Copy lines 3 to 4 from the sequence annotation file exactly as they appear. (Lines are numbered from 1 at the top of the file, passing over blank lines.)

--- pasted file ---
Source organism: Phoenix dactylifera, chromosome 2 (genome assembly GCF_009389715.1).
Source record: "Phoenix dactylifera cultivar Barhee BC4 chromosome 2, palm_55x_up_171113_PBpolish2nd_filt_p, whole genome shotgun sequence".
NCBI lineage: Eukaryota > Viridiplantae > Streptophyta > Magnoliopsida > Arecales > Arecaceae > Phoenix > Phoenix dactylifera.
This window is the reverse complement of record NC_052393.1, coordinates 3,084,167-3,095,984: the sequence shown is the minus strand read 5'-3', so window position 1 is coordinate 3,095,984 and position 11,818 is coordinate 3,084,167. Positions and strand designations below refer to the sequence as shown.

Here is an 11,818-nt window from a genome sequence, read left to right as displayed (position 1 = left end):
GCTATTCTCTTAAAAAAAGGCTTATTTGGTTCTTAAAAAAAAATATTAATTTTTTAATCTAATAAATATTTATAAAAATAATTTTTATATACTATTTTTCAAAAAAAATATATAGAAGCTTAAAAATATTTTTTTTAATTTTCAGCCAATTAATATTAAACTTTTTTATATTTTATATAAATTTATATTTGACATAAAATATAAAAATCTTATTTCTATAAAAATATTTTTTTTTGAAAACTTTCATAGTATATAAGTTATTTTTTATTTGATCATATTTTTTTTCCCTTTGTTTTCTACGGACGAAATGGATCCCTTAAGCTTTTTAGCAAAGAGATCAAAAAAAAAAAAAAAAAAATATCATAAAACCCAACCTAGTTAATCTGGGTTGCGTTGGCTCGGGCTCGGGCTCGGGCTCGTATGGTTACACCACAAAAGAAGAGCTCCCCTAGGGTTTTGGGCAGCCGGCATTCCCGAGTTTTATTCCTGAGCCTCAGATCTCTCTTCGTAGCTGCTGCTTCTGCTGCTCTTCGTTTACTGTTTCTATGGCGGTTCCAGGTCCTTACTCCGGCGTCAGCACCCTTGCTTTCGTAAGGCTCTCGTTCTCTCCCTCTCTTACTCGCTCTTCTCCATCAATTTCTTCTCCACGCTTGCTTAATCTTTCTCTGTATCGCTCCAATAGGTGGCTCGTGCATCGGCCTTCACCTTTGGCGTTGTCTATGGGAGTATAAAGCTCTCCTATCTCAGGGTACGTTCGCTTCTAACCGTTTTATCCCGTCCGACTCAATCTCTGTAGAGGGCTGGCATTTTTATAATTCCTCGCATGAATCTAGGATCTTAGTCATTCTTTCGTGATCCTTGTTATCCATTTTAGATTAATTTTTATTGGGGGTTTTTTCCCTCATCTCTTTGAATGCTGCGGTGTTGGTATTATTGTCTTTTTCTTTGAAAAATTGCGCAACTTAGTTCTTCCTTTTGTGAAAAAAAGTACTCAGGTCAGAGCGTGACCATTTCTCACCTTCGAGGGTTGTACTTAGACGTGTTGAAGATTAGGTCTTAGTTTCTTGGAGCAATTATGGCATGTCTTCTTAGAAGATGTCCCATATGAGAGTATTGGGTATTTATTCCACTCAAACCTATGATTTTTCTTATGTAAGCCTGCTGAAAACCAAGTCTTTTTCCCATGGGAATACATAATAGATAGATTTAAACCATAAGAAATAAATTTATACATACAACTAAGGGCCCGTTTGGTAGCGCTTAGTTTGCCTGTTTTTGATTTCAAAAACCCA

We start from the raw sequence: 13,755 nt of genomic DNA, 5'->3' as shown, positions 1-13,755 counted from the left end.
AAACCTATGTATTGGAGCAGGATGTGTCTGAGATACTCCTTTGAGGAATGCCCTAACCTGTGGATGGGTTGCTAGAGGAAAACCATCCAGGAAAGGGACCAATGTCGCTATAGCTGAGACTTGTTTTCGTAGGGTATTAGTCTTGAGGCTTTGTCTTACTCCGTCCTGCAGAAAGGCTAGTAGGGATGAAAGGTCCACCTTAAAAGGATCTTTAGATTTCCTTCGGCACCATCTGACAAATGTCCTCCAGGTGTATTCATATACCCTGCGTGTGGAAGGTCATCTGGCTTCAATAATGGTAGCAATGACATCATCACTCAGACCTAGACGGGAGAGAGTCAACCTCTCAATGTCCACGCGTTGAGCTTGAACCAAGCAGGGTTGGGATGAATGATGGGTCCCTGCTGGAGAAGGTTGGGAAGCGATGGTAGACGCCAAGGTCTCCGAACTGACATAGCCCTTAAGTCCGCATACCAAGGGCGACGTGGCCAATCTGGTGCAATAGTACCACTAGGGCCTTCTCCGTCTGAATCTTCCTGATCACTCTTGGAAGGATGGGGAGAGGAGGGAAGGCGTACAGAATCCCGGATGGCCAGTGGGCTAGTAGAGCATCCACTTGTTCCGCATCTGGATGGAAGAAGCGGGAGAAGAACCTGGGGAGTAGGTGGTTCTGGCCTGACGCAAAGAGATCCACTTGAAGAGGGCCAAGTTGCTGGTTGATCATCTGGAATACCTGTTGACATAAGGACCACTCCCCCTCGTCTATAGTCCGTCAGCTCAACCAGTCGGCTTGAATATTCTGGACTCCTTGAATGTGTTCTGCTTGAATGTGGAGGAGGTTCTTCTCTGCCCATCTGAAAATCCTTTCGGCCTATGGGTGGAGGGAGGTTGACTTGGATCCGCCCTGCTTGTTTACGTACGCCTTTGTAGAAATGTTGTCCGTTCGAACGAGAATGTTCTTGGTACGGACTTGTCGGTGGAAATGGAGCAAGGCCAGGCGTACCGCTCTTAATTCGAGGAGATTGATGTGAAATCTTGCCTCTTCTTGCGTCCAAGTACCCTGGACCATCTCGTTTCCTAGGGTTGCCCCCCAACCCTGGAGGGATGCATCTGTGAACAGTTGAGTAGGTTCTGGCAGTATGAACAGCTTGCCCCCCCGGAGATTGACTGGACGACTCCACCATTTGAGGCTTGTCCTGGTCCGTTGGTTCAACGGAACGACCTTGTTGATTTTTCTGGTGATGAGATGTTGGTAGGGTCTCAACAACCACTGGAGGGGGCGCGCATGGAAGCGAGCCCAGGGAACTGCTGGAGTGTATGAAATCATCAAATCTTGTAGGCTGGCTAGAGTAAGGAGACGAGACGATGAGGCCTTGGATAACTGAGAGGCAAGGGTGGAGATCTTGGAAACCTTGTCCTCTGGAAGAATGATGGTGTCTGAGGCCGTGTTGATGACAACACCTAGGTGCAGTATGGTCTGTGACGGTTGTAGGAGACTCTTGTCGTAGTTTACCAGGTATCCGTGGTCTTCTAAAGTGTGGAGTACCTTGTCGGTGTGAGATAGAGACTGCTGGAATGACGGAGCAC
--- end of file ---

NCBI lineage: Eukaryota > Viridiplantae > Streptophyta > Magnoliopsida > Arecales > Arecaceae > Phoenix > Phoenix dactylifera.
This window is the reverse complement of record NC_052393.1, coordinates 3,084,167-3,095,984: the sequence shown is the minus strand read 5'-3', so window position 1 is coordinate 3,095,984 and position 11,818 is coordinate 3,084,167. Positions and strand designations below refer to the sequence as shown.